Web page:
May urges party to support move for alternative to backstop
Prime minister asks colleagues to vote for amendment proposed by Sir Graham Brady
British prime minister Theresa May on Monday asked her party to support a proposal which calls for the Northern Irish backstop in her Brexit deal with Brussels to be replaced with alternative arrangements.
Conservative Party chairman Brandon Lewis confirmed the move after Mrs May addressed her party colleagues at a private meeting in parliament.
Politicians will on Tuesday debate and vote on Mrs May’s next steps, after the overwhelming rejection of her Brexit plan earlier this month, and have been proposing amendments seeking to shape the future direction of Brexit. Some of the amendments seek to avert a no-deal departure and others attempt to water down the backstop.
The backstop is an insurance policy aimed at avoiding a hard border in Ireland in the absence of a future trade deal between the EU and the UK. It would keep the UK in a common customs area with the EU in the event of a no-deal Brexit.
Mr Lewis said Mrs May told her MPs that they should vote in favour of an amendment, proposed by senior Conservative lawmaker Sir Graham Brady, which calls for the backstop to be replaced with “alternative arrangements”.
“It allows the PM to give a very clear message about what the parliament wants and where the party is,” Mr Lewis said.
The European Union has ruled out renegotiating the principle behind the backstop. Its deputy chief negotiator Sabine Weyand said on Monday that the bloc was “open to alternative arrangements” on the Irish Border but that the problem with Sir Graham’s proposal was that it did not spell out what they were.
She also said if and when EU leaders discuss delaying Brexit by agreeing to extend negotiations, they “will require certain elements of information . . . and one of them is the purpose of extension”.
“They would want to be reassured about that at the end of the extension there will be clarity,” she said. “The idea of going into serial extensions is not very popular on the EU side.”
Ms Weyand also said she was unsure the UK would be able to handle the consequences of leaving the EU without a deal.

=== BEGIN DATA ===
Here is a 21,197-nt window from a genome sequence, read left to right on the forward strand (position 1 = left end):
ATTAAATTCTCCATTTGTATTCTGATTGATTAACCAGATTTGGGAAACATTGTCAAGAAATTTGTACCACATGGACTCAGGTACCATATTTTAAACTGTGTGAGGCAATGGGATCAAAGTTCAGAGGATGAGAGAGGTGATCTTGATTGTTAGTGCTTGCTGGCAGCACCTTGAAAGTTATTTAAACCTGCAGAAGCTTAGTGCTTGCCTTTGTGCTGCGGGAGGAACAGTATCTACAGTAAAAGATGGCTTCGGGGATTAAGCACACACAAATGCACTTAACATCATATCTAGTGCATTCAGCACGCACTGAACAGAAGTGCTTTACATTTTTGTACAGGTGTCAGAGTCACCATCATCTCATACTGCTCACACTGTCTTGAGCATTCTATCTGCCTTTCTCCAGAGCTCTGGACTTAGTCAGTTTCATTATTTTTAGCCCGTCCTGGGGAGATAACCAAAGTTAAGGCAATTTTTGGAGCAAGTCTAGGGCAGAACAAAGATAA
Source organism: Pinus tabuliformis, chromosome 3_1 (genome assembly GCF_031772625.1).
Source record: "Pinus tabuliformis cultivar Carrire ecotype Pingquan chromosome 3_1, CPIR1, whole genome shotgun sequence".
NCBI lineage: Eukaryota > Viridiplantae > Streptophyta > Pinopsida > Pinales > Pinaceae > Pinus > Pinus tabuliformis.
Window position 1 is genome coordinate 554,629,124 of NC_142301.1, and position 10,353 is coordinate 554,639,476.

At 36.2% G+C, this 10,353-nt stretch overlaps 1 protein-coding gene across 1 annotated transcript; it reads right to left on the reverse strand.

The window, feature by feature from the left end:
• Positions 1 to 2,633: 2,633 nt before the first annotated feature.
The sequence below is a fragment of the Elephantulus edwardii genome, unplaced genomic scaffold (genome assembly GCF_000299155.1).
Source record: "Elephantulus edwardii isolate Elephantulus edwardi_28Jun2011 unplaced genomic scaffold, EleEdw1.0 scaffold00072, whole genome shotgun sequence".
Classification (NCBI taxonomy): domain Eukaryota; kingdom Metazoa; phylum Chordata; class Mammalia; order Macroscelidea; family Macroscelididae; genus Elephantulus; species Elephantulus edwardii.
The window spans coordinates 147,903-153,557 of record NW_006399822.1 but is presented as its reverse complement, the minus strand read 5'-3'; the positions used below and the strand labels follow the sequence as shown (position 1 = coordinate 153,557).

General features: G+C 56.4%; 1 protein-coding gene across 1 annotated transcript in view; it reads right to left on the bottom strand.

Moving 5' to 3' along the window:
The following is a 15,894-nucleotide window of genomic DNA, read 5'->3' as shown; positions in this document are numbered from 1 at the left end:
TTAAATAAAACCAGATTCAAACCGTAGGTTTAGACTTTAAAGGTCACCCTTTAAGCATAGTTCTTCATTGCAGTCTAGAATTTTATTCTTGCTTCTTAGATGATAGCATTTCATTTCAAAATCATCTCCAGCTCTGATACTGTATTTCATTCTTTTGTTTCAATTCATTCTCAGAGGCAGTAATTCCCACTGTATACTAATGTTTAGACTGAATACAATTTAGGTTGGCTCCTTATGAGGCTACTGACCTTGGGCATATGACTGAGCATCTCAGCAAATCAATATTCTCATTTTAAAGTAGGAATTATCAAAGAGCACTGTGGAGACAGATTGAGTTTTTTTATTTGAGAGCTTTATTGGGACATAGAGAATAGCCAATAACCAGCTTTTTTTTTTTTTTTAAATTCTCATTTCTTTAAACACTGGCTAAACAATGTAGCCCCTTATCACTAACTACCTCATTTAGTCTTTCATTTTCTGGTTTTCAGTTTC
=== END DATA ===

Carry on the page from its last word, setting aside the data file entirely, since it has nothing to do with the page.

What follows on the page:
She said a no-deal Brexit would be “the most costly version of Brexit for everyone concerned but we [the EU] also think we can handle it. I’m less sure about the UK side.”
Strong support for Sir Graham’s amendment – if it is put to a vote on Tuesday – will allow Mrs May to demonstrate to the EU that changes to the backstop could be enough to allow her to get parliamentary approval for a deal.
But the chairman of the European Research Group, Jacob Rees-Mogg, said that its members, thought to number at least 60, would not support the scheme.
Mr Rees-Mogg said the group would not support any amendment, but would decide on the day whether to abstain or vote against. MPs in the ERG were concerned that the amendment did not spell out what would replace the backstop and did not specify that changes to the text of the withdrawal agreement were required, he said.
It will be down to speaker John Bercow which amendments are selected for a vote on Tuesday.
On Sunday, Minister for Foreign Affairs Simon Coveney said there would be no change to the backstop.
Mr Coveney said the backstop was already a compromise and a review mechanism had already been stitched into it.
However, The Irish Times reported on Monday morning that the Government would be willing to renegotiate the withdrawal agreement if the UK wanted to stay in a permanent customs union with the EU or allowed Northern Irish specific measures to avoid a hard border. – Agencies